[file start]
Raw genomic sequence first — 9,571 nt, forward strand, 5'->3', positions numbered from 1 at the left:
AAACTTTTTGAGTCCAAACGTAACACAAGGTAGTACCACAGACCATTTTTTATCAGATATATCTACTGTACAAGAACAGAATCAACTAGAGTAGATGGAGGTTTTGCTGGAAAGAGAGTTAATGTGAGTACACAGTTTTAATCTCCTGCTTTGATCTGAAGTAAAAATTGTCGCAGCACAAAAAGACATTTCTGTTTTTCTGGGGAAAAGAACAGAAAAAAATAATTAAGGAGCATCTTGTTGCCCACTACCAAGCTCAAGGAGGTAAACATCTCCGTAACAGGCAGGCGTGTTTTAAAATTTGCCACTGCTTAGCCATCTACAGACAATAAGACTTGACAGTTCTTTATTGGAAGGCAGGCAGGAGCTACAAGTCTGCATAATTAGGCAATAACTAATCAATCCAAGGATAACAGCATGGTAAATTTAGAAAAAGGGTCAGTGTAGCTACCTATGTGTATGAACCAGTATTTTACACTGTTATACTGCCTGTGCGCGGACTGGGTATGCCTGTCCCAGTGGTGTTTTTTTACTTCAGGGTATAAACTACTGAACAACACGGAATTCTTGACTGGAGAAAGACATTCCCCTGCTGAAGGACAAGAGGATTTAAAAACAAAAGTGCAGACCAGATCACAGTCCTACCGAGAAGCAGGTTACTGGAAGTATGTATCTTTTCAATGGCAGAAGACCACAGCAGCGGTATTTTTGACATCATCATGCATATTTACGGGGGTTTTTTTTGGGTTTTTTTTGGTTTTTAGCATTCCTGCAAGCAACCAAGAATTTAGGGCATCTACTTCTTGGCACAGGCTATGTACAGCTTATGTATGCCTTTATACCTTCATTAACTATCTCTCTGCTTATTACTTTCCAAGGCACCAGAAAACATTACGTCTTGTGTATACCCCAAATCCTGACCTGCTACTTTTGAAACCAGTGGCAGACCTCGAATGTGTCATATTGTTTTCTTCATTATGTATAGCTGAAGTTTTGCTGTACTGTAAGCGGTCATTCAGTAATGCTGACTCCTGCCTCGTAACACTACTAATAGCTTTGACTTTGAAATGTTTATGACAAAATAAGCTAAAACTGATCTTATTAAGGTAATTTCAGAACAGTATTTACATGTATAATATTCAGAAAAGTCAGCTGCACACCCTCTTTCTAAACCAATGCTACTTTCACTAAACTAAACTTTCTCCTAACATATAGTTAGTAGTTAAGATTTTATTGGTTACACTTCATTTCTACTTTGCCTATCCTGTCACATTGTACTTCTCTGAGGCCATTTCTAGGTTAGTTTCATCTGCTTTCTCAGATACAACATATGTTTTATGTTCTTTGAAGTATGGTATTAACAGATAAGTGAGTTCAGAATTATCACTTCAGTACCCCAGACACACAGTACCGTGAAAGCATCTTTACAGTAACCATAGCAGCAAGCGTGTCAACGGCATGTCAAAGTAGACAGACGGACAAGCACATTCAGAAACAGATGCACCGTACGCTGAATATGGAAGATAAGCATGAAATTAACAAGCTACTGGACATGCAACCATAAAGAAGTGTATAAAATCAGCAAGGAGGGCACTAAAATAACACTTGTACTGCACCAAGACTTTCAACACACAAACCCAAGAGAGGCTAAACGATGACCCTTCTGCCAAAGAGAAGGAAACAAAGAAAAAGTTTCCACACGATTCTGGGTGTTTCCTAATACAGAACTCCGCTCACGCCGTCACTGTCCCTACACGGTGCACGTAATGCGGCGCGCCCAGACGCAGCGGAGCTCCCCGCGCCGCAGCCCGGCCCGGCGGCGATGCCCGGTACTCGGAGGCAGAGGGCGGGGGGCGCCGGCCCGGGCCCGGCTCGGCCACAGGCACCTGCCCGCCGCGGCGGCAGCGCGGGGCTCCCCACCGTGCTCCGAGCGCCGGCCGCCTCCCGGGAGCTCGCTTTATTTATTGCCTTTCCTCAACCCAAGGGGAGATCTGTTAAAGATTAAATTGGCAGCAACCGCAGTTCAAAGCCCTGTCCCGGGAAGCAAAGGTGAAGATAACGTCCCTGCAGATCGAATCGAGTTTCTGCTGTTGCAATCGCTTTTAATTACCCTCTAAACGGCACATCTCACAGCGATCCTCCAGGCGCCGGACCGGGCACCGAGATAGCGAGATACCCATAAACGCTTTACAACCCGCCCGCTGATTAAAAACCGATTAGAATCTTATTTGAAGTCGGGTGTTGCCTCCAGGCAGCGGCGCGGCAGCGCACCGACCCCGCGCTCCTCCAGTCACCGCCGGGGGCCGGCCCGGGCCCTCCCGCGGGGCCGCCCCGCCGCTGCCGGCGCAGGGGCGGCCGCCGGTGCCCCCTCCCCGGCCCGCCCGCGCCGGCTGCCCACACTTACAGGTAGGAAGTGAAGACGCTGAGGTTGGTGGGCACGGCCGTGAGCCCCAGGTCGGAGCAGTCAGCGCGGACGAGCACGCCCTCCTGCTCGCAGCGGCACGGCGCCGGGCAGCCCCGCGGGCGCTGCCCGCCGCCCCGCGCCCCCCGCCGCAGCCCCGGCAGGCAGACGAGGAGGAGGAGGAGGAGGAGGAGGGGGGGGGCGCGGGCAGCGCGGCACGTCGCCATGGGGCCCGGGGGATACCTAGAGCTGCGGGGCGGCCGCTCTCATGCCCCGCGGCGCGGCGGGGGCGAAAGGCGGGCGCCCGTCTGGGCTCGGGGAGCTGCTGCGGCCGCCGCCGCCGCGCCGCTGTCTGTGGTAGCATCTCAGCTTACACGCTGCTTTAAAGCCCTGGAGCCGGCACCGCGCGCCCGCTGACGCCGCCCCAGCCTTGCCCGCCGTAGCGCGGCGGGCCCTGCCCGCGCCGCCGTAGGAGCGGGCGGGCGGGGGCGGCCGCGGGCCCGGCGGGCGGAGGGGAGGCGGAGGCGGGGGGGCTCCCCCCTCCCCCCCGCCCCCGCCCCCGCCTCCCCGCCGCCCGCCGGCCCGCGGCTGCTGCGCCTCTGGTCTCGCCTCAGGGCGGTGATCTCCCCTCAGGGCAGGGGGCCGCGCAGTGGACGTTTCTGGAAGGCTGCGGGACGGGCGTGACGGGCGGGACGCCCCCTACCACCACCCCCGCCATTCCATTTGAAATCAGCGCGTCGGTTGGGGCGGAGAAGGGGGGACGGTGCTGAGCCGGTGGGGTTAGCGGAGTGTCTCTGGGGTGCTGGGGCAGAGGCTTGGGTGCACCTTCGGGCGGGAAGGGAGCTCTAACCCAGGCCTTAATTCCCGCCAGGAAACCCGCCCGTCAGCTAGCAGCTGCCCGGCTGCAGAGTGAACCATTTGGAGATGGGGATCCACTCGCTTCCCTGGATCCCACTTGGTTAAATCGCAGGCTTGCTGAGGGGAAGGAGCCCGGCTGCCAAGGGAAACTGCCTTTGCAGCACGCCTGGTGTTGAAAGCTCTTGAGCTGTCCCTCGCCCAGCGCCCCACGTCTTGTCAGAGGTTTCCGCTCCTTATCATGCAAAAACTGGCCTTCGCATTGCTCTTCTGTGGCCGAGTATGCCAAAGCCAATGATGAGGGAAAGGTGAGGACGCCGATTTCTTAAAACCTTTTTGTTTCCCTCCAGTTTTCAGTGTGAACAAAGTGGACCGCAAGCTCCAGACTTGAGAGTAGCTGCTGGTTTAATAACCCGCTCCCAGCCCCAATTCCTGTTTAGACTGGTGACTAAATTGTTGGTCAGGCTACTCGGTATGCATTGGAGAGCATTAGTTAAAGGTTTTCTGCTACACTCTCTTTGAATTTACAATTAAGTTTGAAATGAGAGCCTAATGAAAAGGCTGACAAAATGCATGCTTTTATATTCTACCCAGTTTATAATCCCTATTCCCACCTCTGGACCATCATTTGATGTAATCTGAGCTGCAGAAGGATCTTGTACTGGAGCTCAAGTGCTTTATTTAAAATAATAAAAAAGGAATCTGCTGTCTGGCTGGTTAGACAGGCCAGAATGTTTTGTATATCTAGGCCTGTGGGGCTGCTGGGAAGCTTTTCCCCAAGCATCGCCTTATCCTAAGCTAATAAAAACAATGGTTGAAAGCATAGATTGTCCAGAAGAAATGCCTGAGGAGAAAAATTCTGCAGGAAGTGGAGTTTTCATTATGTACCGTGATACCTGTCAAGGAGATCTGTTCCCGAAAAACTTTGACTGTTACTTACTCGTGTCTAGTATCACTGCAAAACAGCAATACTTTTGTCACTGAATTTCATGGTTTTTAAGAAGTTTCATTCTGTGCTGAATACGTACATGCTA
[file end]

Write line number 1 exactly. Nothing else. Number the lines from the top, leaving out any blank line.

Raw genomic sequence first — 9,571 nt, forward strand, 5'->3', positions numbered from 1 at the left: